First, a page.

Resume Tips For the Recent Grad
Here’s an example of sheer vagary but hometown pride: “Mostly educated in L.A., a person looking for a job that will help him achieve his goals.”
I had never known that this could be an achievement: “**X** academy for English studies…. Completed contract.”
Without this post getting into the greatest hits on resumes (you can find resume humor here), I would like to help our readers get some fresh, or reinforced, perspective on what makes a good resume/CV –regardless of whether it is in preparation for a first job teaching English in Korea or for an application to a law school. Here are my pointers in no particular order.
- Don’t use haifalutin words, when in reality it could be easier to say, “Don’t use big words.” Reason why: The people who are “reading” your resumes are actually people like you, average or above-average intellect who merely scan for keywords first. But the difference is that we have looked at 100+ resumes and simply put, the extra brainwidth required to digest “ancilliary adjutant” to come to the true meaning of “assistant” is taxing. Your resume would be among the first to get the burn bin.
- Don’t lie. Let’s look at the countless people in public office, high position, or elsewhere who have been ousted, burned, tarnished due to ever lingering stories of plagiarism or fakery. Shall we? Let’s skip that. Studies have reported that between 10-50 percent of people have lied on their resumes. This includes acts of omitting facts and dates, shifting numers favorably, and let’s not forget the degree that doesn’t exist. Many companies, including mine, actually hire background checkers who look into these things. And with the advent of the internet it is getting less and less difficult to find out the truth. So the thing is, the standard is so low, your truthful resume stands to outperform the other half who will either get caught during screening (most do) or suffer the embarassing termination later. The best technique to prevent this is to first make that moral choice to simply state the facts, but then to diligently follow them up with verification. Pass along your “draft” resume to coworkers, supervisors, and close friends to check dates, accomplishments, and places of work. Oftentimes your resume will coming out a smashing success due to the collective review.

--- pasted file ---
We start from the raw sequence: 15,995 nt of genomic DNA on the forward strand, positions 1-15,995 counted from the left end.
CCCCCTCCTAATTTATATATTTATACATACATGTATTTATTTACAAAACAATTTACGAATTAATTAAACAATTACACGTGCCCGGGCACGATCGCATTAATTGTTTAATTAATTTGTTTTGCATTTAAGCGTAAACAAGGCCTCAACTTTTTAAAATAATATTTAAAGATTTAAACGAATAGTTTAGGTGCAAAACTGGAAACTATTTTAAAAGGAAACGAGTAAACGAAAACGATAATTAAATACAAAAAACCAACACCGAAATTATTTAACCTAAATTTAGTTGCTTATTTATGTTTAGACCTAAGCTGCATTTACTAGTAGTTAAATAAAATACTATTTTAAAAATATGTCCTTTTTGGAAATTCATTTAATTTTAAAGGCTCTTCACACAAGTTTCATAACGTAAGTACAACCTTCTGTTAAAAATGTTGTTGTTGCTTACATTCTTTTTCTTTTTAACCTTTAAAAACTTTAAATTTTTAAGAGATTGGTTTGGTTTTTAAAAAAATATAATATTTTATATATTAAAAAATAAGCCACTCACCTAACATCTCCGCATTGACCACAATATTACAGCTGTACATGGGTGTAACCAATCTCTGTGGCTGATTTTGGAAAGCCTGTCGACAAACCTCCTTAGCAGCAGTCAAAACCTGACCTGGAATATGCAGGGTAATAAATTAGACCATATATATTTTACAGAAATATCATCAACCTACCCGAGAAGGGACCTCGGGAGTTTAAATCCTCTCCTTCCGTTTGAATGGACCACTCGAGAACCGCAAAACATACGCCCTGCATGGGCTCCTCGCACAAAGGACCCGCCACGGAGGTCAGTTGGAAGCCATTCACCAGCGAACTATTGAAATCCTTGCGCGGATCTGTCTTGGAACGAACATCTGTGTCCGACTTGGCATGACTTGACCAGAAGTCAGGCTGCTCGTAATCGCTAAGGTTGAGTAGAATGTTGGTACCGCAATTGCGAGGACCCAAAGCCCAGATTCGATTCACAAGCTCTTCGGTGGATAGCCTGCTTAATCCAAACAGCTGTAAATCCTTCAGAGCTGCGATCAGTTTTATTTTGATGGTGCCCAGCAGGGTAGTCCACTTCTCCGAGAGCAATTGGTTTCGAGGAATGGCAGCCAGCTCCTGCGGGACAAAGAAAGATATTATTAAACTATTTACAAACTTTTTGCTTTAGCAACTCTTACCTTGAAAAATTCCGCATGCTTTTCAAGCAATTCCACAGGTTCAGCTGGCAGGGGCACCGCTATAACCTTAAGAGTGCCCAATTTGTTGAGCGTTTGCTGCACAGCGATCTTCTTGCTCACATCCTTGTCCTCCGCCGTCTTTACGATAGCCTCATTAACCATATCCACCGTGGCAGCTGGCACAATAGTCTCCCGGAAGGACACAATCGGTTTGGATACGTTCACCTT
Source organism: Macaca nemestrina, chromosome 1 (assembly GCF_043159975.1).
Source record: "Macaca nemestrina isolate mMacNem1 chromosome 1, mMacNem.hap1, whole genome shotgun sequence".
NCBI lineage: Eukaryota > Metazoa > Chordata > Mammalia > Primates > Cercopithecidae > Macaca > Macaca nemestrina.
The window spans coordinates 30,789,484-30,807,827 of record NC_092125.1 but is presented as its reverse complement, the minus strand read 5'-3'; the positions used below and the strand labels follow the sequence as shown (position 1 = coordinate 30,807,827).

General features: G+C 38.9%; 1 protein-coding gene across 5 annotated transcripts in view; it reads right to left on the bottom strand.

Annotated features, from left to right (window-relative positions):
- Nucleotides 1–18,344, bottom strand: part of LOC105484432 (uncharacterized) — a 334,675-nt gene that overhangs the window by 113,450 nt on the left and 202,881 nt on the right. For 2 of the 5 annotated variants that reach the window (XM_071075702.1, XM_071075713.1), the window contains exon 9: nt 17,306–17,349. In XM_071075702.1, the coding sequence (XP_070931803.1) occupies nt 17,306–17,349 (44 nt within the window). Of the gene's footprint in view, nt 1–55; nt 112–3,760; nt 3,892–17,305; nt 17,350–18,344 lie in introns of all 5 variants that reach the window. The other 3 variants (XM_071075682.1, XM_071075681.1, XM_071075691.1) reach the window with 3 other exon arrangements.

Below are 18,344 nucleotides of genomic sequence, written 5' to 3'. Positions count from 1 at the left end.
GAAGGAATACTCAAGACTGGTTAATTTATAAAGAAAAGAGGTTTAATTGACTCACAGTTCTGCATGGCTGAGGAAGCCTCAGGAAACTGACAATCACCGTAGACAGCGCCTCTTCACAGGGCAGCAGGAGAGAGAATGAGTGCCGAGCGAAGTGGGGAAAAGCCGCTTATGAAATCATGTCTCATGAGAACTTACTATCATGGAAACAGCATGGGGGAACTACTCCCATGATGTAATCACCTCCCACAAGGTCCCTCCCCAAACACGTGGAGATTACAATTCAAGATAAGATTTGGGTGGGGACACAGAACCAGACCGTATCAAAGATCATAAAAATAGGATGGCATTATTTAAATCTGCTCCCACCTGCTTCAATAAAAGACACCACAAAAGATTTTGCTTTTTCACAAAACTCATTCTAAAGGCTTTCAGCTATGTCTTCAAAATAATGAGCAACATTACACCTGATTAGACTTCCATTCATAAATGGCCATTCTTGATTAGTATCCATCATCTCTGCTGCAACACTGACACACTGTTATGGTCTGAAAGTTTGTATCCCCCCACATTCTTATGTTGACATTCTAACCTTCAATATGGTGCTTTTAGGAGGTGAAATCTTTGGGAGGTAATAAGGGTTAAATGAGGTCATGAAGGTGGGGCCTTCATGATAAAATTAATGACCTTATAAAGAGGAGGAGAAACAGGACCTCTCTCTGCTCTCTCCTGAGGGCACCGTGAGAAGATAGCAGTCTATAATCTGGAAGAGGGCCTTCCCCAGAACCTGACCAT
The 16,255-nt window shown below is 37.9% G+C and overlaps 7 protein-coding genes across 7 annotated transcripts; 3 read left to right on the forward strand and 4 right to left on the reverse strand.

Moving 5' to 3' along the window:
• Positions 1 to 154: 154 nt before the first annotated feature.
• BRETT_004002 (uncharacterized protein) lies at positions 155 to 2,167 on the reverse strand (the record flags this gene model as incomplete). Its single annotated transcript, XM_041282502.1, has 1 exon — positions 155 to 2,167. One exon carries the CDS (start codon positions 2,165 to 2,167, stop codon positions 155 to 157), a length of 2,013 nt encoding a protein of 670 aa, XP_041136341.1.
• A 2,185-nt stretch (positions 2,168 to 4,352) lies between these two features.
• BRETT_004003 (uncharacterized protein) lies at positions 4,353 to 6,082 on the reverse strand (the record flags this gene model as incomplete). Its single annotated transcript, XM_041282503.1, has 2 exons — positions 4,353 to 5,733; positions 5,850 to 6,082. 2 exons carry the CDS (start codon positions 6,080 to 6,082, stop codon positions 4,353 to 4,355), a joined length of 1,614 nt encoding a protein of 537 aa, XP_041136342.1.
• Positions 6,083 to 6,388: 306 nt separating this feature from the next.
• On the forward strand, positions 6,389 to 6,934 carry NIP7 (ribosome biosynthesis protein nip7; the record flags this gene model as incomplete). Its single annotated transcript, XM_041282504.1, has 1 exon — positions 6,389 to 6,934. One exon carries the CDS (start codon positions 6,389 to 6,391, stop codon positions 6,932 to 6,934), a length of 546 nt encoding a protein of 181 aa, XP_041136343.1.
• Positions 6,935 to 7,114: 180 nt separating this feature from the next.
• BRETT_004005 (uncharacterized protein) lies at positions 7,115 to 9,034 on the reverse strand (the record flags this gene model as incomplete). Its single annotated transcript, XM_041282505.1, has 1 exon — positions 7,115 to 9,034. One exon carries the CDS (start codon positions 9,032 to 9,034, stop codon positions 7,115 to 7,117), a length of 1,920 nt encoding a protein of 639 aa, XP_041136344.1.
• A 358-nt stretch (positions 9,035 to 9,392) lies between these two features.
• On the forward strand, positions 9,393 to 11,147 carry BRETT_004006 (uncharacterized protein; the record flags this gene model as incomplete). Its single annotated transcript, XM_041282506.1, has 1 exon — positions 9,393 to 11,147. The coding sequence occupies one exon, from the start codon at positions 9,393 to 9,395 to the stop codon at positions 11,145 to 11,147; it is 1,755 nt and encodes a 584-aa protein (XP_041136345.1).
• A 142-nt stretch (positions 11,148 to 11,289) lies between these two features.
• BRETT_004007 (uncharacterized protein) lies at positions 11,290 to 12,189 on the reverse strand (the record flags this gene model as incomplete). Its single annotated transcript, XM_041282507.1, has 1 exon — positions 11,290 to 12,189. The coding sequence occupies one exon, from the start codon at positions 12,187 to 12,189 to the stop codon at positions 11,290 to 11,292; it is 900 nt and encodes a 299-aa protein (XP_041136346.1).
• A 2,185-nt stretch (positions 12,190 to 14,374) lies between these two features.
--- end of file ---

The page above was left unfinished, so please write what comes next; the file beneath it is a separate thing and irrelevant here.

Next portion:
- Formatting is vital. Out there in resume-land I’m of the philosophy that there is really just one kind of standard format that is Times New Roman Font; states objective or summary first, then education, then experience, then additional info. There isn’t a complicated set of linespaces, or widely varying font sizes. Simple. Traditional. Check out this popular resume format. I don’t suggest you go with the notion that your resume is your expression. These things are not business cards, which these days tend to get creative. The resume is a list of facts, a snapshot of the recent past. Go no further and with the idea that you are trying to have a simple array of keywords to catch the recruiter’s attention.
- PDF it. This is a great supplementary way to send resumes to people via e-mail. Most, if not all, office computers have Adobe reader. On the other hand, Microsoft Word can be tricky especially if your settings or version is different. If you don’t know how to make a PDF file, google the software package: “Ghostscript” and also download a top-quality postscript printer driver from HP or other manufacturer. There are several steps to this process, but an easier way is to have Office 2007 which I believe lets you make PDFs inside MS Word.
I know that many recent graduates who have sent me resumes have taken considerable time and effort to produce something I know creates so much anxiety especially when there is so little experience under your belt. I commend that effort, and I congratulate you if you have gone to career center or other responsible person to help you. Really, think about it this way. If one piece of paper is worth the value of a car (which is a year’s salary), wouldn’t you take it seriously?
Link tip: Life Clever says, “Give Your Resume a Face Lift”
–H. Lim works as an associate HR manager at a Seoul executive management firm